I was introduced to PSI and the work it does globally through my colleague Andrew Karlyn, whom I met at the beginning of my doctoral studies at LSHTM. Andrew was the former research director of PSI in Mozambique. His work focused on HIV prevention and behaviour change—similar to my area of interest. Throughout my time at LSHTM, I came across other colleagues who had worked for PSI in Sub-Saharan Africa doing very interesting work. I particularly remember a colleague who had done a fascinating study on social marketing of the female condom in Zimbabwe. I was introduced to PSI-Europe by my colleague Danielle Keiser, co-founder of the Menstrual Health Hub. What resonates with me about PSI-Europe’s work and mission is its approach of applying private sector models, i.e. consumer insights, to addressing important challenges in global public health.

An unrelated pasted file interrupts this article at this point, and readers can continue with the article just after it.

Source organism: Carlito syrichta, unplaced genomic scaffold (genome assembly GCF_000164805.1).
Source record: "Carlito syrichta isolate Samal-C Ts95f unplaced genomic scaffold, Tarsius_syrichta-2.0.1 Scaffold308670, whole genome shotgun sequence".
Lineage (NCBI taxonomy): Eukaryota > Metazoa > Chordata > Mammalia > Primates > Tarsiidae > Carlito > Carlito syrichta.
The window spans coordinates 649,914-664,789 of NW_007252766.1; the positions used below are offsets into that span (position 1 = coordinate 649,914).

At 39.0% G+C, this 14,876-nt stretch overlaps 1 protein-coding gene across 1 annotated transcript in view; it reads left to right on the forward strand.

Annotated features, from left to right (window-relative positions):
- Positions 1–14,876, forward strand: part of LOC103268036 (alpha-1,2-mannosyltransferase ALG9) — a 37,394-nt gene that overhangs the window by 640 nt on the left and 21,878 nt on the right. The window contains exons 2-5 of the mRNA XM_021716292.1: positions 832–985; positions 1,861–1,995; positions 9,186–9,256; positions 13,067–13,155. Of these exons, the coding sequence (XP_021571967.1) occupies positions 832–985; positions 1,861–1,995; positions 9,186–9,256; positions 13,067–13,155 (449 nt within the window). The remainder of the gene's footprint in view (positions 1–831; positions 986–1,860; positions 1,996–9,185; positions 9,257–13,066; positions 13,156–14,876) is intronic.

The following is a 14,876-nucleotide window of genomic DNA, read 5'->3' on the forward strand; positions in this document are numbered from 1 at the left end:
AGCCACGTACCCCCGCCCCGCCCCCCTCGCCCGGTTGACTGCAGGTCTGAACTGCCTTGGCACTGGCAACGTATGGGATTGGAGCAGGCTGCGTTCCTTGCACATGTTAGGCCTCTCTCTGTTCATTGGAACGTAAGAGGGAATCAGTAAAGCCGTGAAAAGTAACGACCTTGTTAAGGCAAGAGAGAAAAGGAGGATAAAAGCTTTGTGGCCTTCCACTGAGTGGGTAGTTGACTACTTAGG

3. What does PSI-Europe’s focus on consumer-powered healthcare mean to you?

The most important lesson I picked up when joining Brands on a Mission, founded by my colleague Myriam Sidibe, was that a consumer has power. A consumer makes choices. A beneficiary, on the other hand, is powerless. He or she is a passive recipient of aid. There is little room for transformation if we use the beneficiary paradigm in international development. I therefore believe that PSI’s focus on consumer-powered healthcare is one step to solving important challenges we are facing in designing effective and good-quality health services in low and middle income countries.